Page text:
Commissioned by Fuel and directed by filmmaker JJ Abrahams, this intensely personal film, “Salt & Sugar” for Dance International Glasgow is beautiful, but bracingly unsentimental. At forty, critically acclaimed choreographer and dancer Hemabharathy Palani is looking back and taking stock of her life thus far. This film isn’t a linear, autobiographical piece though—it is lyrical and dense, showing Palani dancing, teaching and exercising in a variety of locations, such as forests, shimmering grassy fields and indoors in practice studios.
Fusing Bharatanatyam, that most exquisite form of traditional Indian dance, with contemporary dance, Palani’s body is testimony to lived experience. As a child, her voiceover says, she wanted to learn kung-fu, but was told she couldn’t because she was a girl. So instead dance became the means of self-expression—a way to rebel against the perceived limitations of femininity. She blends yoga and ballet too with her intial form of Kuchipudi dance, which she first learned as a child, but she finally settled mostly on Bharatanatyam. The individuality of improvisation is something that very much appeals to her, being able to create her own pieces through instinctive decisions on the placement of a hand, arm or leg. This speaks to her need for autonomy.
The exacting tilt of a head, the angular arms and hands, and all the small, skittish little leaps of Bharatanatyam, rely on complete control of the body. These moves weave shapes in the air, tell stories related to Hindu gods and goddesses, and are fuelled as much by facial expressions, as leaps and kicks. Palani kicks a leg out wearing white, covers herself in a diaphanous shawl and then flexes in more fluid, looser movements. She creeps through empty-looking cities, and is followed by the cameras into a classroom where she teaches steps to small children. This is all interspersed with clips of routines from old Bollywood films that take her back to her adolescence, and her first kiss in a cinema.
Yet there are many moments of visual poetry too—a hand curled into a ball is compared to a fluffy dandelion, the swish of red skirts seem abstract through close-ups. Freedom found within dance leads to many metaphors—of flowers, fire and ever-running water—elemental things. When she first encountered racism as a child, her mother was brokenhearted, but her father simply said, “Imagine the eyes without a black eyeball,” teaching her to embrace her beautiful skin colour.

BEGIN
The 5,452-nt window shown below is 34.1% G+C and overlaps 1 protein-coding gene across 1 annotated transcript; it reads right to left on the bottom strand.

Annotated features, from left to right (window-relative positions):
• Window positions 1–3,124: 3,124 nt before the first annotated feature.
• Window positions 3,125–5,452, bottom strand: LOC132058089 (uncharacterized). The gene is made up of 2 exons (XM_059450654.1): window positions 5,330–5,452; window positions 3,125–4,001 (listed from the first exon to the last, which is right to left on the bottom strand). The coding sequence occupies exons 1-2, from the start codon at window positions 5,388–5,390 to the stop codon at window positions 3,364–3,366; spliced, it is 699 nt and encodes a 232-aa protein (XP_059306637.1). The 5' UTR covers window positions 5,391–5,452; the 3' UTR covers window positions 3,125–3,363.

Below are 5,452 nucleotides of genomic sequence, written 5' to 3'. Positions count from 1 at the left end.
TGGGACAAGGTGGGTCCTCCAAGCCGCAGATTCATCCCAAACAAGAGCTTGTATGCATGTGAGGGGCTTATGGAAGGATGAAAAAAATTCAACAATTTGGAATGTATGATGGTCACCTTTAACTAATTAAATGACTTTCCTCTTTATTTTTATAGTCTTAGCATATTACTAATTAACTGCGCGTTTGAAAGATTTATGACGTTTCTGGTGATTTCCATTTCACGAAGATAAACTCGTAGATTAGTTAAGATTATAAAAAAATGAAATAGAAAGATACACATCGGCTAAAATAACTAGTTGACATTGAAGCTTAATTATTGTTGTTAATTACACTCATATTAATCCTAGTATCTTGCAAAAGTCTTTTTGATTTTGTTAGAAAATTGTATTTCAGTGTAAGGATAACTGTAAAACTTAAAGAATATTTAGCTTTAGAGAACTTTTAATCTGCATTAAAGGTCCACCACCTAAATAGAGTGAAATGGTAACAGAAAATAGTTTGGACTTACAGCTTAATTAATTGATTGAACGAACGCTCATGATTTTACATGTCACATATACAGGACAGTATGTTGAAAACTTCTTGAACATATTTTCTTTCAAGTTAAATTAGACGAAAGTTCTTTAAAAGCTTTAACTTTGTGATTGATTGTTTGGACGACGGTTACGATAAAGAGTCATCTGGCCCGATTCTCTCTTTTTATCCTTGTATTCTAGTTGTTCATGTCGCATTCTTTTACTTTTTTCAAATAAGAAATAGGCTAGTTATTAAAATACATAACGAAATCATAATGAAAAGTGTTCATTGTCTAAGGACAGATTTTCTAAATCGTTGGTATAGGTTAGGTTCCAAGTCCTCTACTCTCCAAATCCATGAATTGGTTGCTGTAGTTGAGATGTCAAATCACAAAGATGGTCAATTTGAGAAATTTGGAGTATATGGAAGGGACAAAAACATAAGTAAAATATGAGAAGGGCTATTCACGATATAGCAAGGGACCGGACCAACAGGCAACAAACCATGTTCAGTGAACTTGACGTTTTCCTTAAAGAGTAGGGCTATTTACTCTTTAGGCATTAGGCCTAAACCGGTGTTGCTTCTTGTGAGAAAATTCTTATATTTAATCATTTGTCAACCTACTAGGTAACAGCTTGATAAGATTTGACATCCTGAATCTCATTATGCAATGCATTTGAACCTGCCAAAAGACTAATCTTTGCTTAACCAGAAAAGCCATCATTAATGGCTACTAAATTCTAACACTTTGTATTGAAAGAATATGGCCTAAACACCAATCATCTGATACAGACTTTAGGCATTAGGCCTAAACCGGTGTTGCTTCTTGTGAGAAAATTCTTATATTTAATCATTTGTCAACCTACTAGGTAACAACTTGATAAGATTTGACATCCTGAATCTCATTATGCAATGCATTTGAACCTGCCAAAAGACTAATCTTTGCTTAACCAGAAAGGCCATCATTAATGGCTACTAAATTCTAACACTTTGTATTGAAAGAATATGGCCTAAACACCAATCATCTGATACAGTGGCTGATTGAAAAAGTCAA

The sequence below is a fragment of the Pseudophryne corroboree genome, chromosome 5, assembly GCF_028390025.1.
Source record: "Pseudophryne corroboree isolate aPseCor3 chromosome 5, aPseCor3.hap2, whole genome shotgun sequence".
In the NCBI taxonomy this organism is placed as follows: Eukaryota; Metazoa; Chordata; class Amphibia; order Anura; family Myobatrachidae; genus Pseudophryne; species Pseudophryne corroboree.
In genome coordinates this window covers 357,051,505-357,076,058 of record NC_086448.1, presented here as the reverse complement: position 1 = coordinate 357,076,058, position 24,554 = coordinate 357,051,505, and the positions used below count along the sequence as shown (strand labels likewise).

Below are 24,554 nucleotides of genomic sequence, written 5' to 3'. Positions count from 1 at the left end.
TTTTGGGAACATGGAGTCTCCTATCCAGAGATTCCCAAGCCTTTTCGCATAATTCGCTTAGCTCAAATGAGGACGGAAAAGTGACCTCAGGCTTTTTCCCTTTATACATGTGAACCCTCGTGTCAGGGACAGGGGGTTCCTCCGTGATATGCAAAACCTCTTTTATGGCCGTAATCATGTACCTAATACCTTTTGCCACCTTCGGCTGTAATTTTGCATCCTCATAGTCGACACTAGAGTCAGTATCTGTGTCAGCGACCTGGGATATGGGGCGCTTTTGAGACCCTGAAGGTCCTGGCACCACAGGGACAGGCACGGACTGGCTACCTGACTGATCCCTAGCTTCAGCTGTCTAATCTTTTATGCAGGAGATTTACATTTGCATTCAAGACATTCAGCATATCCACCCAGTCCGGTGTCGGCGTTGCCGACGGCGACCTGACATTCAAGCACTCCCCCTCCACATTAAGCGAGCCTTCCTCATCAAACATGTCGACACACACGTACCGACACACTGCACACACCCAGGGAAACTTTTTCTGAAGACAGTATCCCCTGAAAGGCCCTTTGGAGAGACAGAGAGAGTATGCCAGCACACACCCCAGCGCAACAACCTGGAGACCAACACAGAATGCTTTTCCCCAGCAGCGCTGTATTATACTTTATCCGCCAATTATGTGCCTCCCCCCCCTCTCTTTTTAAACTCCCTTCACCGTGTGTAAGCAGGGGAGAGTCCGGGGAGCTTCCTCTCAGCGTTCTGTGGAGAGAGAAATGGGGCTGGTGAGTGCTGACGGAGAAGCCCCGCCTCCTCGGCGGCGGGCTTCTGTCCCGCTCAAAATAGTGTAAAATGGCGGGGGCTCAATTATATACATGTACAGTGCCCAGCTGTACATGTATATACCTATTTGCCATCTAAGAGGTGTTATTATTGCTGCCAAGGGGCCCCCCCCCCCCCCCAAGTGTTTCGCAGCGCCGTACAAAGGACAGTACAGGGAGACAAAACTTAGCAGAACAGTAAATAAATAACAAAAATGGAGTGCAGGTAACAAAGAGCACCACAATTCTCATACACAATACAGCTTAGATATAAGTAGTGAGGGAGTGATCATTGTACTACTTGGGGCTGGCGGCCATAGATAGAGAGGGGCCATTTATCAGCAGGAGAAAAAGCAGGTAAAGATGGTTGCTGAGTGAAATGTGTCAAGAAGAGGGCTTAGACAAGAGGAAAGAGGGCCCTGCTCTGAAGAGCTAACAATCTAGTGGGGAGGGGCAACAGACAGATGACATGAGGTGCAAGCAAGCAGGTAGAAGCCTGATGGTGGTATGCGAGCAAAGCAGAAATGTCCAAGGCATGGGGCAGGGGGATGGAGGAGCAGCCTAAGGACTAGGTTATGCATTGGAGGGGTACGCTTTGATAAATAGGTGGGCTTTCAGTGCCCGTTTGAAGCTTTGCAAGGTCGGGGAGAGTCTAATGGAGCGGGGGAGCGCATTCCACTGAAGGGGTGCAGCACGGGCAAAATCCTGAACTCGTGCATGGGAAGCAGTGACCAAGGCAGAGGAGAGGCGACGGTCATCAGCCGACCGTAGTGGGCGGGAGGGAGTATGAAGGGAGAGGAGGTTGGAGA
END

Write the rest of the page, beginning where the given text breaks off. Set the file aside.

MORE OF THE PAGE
Dance itself transcends the ignorance that is the backbone of prejudice, as it speaks to universality, to being human. As Palani herself says of self-acceptance, “Experiences have to travel through the body—it all has to go in and flow out. If it gets stuck in your body, that’s going to be dangerous.”
At times, I am reminded of the sharp contrast between this film, and the work of older choreographers and their film work for cinema and TV—for example, Anne Teresa De Keersmaeker and Sharon Eyal all appeared in films as older choreographers, and their work is still evolving, live and on screen. But the key focus here is on Palani herself, not her dancers, nor a retrospective of her work. She seems to be too much rooted in the here and now to indulge in any kind of nostalgia.
And the title itself is neither esoteric; nor a reference to anything mystical or profound—simply, it’s that Palani says that she has been training rigorously, and would like to get a six pack, and so her brother advised her to do it, and keep training every day, but to “cut out the sugar and salt!” Sometimes, the advice that resonates the most is the simplest.